Ads on television are never fun to have to sit through in most cases, but they're a reality of the business. Occasionally, ads have make incredible impact and become part of pop culture history - such as Apple's "1984" ad. Ads have become less and less creative and more and more hyperactive nonsense, but they're certainly not going anywhere.
Still, there's a time and a place for everything. With an increasing focus on reality programming on TV, it hasn't been difficult to work in in-show advertising, from the annoying songs around a Ford truck on "American Idol" to , well, racers having to come up with positive comments about the new Ford's ability to park. Ford is everywhere - there's even a painfully awful new reality series called "Escape Routes" from one of the "Amazing Race" producers that essentially functions as a multi-week promotion for Ford and other companies first, entertainment second (if at all.)
"Who Do You Think You Are?" (adapted from a British series) is effectively a promotional tool, as well, although to its credit it's at least far more subtle about it. "Who" is a "partnership" between NBC and Ancestry.com, a service that allows people to search for a detailed family history. In the case of the series, we see various celebs meet with representatives in order to discuss various historical data that have been dug up about their family members.
To the show's credit, it's well-produced, with the celebs often going to multiple locations to learn about their family members. Additionally, the show gets points for its straightforward presentation - it could have chosen to really pull at the heartstrings with score and the whole nine yards on several occasions each episode, but instead lets the celebs do the talking.
Things aren't sugarcoated, either - findings are at times shocking, exciting, saddening and remarkable. The celebs go through pride, happiness, sorrow and more as they progress throughout the search for their ancestors and there's certainly some very emotional moments. Lionel Richie's exploration of his great grandfather's past is particularly powerful. Gwynneth Paltrow's episode, while interesting, is a little more dry. Kim Cattrall's look at the actions of her grandfather and Ashley Judd's view to her past are a bit more compelling.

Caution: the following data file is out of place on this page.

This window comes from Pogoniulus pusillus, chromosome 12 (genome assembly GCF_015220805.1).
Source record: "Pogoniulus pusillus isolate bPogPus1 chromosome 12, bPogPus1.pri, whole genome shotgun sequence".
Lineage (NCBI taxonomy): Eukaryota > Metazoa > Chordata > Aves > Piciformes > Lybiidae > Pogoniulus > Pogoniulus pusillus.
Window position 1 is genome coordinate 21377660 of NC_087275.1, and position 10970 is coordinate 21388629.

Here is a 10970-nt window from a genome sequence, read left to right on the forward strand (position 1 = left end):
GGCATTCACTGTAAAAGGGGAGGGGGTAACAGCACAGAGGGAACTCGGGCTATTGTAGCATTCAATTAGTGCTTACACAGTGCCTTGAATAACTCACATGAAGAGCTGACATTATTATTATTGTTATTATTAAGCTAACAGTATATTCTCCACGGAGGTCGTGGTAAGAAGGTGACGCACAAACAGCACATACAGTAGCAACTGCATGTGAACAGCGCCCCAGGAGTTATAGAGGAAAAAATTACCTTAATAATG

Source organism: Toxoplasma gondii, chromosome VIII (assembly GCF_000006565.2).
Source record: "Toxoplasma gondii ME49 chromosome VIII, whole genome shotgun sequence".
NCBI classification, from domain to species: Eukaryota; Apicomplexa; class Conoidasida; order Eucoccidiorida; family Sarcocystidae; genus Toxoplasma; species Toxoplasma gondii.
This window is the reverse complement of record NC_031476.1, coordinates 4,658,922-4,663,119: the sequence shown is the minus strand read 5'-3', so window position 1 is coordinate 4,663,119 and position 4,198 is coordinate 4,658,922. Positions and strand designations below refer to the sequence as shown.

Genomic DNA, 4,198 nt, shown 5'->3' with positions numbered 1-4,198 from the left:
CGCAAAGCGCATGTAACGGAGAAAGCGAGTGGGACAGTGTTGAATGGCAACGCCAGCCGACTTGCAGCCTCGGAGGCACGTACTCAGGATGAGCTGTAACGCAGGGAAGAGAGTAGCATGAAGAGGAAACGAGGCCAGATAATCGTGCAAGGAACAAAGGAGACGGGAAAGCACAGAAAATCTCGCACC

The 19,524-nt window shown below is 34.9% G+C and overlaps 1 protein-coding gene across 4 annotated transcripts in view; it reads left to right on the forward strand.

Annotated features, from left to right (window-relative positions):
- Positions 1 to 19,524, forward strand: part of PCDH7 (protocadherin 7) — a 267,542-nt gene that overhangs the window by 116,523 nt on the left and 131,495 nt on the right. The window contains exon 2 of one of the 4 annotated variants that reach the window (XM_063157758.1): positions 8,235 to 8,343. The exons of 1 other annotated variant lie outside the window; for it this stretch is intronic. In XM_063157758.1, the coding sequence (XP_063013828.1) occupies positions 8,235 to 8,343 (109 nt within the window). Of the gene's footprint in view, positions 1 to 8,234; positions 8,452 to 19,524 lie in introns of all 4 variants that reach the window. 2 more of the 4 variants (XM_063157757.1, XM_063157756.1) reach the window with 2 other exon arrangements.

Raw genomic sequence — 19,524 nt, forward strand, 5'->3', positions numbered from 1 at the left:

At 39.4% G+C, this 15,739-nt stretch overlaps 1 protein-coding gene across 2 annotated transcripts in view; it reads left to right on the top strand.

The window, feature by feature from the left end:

Additionally, it's pretty remarkable (insane, even) what the investigators are able to dig up from decades and decades prior. Overall, I'm still rather irritated by how advertising is increasingly moving into shows themselves, but "Who Do" really does manage to dig up some amazing historical nuggets and handles the material in a respectful, compelling way.
Episodes this season: Vanessa Williams, Rosie O'Donnell, Kim Cattrall, Tim McGraw, Lionel Richie, Steve Buscemi, Gwyneth Paltrow and Ashley Judd.
VIDEO: 1.78:1 anamorphic widescreen presentation from Acorn. Image quality is perfectly acceptable, appearing broadcast quality throughout. Some minor softness is seen, but the picture otherwise looked clear and detailed. Colors looked natural and accurate, with no smearing or other faults.
SOUND: Crisp, clear stereo audio.
Final Thoughts: A couple of the episodes are a little on the dry side, but otherwise, "Who Do You Think You Are?" does manage to dig up some remarkably detailed facts regarding the past history of family members of a series of celebs. Recommended for fans of those featured.